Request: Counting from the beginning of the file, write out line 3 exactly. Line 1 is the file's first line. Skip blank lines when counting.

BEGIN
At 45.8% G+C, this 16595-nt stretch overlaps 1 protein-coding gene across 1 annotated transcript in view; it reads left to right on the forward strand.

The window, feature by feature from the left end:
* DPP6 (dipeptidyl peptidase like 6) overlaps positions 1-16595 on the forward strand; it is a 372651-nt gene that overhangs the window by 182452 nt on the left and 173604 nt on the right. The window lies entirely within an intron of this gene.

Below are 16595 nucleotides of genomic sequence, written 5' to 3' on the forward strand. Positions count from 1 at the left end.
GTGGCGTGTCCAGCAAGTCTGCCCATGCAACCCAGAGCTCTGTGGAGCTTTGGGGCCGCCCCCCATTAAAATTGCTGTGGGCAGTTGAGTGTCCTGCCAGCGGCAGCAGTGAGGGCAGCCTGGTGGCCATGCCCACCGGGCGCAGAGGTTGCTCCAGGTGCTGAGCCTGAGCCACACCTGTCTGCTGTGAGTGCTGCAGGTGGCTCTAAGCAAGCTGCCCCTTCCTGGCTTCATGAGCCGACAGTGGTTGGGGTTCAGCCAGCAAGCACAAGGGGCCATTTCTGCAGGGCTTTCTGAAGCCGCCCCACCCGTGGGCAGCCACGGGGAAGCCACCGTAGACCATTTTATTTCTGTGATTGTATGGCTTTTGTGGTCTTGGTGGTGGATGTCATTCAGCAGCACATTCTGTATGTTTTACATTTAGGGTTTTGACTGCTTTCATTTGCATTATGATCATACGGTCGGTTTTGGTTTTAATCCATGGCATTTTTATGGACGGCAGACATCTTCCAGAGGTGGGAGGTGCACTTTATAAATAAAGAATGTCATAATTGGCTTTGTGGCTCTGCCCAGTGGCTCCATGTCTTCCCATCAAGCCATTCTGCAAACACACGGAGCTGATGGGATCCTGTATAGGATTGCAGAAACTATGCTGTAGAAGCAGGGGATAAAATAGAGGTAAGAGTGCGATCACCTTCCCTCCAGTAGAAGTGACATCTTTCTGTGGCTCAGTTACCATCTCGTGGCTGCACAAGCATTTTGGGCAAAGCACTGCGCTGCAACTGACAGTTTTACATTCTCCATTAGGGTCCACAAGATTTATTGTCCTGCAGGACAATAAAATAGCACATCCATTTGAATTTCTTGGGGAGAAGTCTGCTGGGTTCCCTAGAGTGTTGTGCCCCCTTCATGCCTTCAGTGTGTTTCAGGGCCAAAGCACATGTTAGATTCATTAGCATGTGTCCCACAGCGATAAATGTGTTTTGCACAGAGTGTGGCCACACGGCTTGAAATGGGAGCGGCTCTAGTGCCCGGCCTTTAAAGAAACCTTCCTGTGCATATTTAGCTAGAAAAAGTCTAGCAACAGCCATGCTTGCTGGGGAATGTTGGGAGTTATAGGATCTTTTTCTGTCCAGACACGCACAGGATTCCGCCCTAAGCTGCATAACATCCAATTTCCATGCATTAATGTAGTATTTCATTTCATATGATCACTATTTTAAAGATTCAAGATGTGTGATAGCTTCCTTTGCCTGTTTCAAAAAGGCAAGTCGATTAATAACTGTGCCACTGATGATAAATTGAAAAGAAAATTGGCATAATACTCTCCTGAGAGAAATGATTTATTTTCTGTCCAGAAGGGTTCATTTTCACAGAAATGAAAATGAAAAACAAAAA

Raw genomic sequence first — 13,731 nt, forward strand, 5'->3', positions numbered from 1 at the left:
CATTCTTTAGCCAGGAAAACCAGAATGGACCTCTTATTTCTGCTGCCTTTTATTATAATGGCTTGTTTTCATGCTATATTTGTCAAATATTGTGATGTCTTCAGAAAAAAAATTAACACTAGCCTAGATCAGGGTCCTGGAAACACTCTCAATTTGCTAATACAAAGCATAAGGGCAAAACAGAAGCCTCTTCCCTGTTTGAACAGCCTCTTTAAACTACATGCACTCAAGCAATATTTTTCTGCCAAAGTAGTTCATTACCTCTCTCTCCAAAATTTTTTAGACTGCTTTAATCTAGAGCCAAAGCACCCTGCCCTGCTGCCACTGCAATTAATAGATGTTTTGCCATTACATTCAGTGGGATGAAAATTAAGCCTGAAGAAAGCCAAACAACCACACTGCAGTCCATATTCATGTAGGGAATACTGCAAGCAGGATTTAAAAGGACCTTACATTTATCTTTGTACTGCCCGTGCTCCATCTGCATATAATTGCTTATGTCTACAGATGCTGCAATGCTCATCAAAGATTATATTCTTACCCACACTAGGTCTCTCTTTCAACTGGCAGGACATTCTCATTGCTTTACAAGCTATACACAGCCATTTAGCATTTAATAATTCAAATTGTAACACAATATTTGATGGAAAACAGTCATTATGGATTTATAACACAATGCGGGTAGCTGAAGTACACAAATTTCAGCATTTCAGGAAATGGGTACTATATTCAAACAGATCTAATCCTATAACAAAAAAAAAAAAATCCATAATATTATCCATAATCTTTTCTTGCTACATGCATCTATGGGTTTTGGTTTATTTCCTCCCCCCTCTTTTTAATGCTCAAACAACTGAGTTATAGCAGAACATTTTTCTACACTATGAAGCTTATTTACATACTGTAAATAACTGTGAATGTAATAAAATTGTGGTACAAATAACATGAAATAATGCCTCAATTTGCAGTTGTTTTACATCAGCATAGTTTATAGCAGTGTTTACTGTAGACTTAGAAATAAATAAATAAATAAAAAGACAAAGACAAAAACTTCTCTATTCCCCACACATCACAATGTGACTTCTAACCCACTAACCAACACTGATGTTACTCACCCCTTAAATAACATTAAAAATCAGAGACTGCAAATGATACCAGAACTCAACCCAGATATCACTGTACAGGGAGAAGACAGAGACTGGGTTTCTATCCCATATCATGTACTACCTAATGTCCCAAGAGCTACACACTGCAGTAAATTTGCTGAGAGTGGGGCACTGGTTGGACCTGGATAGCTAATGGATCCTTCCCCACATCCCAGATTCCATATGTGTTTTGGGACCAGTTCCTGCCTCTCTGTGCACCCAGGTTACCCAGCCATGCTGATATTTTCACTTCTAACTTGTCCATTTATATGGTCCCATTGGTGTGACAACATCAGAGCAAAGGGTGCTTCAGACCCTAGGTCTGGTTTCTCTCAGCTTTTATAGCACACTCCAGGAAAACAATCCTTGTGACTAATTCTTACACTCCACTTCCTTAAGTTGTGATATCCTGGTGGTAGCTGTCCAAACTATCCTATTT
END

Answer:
* DPP6 (dipeptidyl peptidase like 6) overlaps positions 1-16595 on the forward strand; it is a 372651-nt gene that overhangs the window by 182452 nt on the left and 173604 nt on the right. The window lies entirely within an intron of this gene.